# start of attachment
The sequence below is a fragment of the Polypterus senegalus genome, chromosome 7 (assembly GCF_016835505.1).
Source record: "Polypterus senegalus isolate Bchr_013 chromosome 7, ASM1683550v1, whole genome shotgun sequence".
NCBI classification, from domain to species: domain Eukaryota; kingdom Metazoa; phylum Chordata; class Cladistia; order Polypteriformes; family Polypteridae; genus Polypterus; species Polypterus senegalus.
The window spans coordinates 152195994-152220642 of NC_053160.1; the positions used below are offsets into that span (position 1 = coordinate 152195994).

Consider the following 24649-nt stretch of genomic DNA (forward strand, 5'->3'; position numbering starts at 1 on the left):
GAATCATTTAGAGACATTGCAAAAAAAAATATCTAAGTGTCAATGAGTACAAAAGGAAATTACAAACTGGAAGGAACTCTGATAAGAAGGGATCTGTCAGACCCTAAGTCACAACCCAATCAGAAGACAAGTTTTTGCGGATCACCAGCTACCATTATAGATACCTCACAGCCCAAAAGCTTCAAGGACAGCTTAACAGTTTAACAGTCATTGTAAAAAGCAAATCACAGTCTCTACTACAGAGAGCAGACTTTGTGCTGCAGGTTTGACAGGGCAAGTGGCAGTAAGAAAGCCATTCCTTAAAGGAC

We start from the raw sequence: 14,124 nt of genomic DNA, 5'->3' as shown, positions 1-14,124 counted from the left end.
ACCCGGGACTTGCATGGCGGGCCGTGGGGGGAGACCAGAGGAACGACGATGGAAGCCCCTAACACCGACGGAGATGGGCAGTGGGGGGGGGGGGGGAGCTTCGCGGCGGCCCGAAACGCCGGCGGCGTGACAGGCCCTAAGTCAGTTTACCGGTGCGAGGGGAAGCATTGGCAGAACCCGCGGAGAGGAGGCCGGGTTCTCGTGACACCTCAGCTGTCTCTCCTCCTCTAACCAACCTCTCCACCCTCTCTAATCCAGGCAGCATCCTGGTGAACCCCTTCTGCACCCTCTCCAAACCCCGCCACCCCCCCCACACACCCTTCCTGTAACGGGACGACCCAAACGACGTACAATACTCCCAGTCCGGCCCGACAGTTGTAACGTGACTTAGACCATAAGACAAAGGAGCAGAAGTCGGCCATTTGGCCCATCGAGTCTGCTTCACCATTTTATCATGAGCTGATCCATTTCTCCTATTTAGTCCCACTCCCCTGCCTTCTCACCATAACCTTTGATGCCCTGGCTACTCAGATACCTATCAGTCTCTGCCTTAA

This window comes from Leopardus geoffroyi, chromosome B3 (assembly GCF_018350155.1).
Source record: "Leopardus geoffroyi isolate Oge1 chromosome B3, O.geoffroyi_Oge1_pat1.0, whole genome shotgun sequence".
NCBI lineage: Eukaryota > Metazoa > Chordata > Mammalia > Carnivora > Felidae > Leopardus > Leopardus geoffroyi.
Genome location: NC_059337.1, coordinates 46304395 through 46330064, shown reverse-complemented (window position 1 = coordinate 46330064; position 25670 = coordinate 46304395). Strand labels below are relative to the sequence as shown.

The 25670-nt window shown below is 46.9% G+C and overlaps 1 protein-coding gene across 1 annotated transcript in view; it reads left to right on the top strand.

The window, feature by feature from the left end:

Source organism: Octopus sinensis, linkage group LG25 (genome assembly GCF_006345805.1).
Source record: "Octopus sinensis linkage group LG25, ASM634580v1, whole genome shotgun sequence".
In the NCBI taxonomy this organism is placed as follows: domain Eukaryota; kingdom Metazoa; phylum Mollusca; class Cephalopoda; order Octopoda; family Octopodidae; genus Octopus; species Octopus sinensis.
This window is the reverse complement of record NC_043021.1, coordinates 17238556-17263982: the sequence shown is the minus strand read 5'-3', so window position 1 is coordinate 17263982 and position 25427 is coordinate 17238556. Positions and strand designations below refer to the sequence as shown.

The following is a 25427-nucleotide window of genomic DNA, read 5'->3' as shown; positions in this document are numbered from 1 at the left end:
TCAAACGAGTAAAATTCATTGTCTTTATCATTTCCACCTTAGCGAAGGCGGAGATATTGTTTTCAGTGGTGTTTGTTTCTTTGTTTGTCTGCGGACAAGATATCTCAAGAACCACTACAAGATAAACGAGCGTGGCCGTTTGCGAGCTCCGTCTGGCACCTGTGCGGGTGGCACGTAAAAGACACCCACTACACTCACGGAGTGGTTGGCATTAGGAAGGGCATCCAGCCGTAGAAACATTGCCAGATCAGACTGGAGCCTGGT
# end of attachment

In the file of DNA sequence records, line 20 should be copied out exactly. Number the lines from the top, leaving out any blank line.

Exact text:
TCAAACGAGTAAAATTCATTGTCTTTATCATTTCCACCTTAGCGAAGGCGGAGATATTGTTTTCAGTGGTGTTTGTTTCTTTGTTTGTCTGCGGACAAGATATCTCAAGAACCACTACAAGATAAACGAGCGTGGCCGTTTGCGAGCTCCGTCTGGCACCTGTGCGGGTGGCACGTAAAAGACACCCACTACACTCACGGAGTGGTTGGCATTAGGAAGGGCATCCAGCCGTAGAAACATTGCCAGATCAGACTGGAGCCTGGT